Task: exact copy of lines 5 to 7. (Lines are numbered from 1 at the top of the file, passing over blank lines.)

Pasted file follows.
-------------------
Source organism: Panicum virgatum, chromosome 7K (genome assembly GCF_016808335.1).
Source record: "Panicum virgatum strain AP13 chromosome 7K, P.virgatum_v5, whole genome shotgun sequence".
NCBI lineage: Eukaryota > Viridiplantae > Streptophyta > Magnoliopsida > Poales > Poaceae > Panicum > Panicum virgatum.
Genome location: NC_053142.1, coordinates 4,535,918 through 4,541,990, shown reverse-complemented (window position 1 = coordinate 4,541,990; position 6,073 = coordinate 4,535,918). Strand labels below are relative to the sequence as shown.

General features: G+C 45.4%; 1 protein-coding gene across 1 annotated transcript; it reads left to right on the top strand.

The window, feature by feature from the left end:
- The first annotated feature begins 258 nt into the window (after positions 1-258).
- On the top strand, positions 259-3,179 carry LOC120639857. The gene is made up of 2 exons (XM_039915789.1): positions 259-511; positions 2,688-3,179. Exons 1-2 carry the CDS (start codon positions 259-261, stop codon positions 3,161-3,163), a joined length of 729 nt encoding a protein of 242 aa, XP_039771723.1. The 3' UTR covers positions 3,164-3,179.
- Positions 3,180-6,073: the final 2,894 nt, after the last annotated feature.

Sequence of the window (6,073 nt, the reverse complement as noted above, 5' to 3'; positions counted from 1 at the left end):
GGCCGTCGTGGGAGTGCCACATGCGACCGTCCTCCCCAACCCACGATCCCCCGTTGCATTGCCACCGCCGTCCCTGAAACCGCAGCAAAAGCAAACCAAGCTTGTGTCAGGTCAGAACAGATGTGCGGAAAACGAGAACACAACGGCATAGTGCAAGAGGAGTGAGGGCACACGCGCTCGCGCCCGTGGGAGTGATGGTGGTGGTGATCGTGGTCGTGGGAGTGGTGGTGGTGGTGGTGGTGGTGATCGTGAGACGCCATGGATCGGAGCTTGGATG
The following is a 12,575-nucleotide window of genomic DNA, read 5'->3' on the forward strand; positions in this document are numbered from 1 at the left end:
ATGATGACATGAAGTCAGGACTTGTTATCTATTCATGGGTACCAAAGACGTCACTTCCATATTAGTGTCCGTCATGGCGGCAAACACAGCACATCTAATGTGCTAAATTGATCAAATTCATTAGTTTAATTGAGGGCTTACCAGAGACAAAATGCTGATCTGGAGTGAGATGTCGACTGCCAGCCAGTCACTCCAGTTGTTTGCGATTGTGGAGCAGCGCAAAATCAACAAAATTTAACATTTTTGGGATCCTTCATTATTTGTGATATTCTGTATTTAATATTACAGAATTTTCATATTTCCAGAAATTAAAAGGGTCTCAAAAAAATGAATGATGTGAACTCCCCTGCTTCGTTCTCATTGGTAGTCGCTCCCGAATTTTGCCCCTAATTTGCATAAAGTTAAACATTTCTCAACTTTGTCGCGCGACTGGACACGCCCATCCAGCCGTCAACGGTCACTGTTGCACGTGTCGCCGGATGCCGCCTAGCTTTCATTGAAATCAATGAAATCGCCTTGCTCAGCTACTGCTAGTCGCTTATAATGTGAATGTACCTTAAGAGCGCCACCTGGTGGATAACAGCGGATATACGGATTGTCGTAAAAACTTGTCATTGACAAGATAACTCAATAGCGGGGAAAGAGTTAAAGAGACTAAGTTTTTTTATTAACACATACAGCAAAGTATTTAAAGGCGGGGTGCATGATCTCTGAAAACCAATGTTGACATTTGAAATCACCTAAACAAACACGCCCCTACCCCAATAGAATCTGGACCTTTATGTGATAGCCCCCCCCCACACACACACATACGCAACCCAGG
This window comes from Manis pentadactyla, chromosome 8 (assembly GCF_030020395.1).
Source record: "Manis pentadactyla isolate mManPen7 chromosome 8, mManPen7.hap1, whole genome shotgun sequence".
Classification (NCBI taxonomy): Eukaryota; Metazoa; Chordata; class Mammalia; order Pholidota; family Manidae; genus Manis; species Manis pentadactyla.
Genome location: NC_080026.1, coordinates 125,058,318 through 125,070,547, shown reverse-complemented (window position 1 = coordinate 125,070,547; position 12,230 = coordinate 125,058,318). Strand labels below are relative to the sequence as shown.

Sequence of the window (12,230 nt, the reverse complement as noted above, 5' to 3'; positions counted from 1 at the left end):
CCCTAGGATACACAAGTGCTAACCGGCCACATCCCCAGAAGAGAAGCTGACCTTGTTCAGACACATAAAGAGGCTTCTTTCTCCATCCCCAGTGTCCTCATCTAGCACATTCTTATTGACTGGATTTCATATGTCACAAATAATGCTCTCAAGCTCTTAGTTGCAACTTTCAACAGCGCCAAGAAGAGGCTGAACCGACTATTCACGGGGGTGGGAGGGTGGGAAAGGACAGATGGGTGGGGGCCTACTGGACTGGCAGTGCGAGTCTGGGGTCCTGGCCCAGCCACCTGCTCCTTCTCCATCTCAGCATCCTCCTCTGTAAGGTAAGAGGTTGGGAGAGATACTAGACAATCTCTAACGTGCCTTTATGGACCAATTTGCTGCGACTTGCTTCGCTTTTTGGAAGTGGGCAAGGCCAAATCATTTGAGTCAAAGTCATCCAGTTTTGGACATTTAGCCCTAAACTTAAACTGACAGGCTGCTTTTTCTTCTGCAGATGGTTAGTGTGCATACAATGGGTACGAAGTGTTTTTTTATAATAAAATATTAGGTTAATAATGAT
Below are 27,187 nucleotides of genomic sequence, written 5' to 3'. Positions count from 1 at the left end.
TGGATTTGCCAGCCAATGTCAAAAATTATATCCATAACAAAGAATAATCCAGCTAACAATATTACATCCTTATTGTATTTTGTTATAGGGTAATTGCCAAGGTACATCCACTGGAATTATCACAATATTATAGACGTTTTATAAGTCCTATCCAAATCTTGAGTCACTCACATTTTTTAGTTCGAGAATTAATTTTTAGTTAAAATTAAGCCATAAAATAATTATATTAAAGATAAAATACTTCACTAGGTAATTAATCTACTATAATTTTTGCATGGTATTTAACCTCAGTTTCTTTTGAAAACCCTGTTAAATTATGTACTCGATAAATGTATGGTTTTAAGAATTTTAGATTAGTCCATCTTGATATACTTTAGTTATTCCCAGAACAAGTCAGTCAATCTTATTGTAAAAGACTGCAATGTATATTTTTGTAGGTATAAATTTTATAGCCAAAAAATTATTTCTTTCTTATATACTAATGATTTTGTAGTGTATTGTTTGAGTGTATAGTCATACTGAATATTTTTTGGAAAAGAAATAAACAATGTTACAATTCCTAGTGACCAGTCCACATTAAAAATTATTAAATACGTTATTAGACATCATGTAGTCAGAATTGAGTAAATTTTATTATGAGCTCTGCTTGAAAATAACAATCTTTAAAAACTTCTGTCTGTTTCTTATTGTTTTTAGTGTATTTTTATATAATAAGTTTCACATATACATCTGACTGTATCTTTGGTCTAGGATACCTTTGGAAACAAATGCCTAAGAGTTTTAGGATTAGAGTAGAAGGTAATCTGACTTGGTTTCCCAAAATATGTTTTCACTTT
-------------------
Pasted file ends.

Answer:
General features: G+C 45.4%; 1 protein-coding gene across 1 annotated transcript; it reads left to right on the top strand.

The window, feature by feature from the left end:
- The first annotated feature begins 258 nt into the window (after positions 1-258).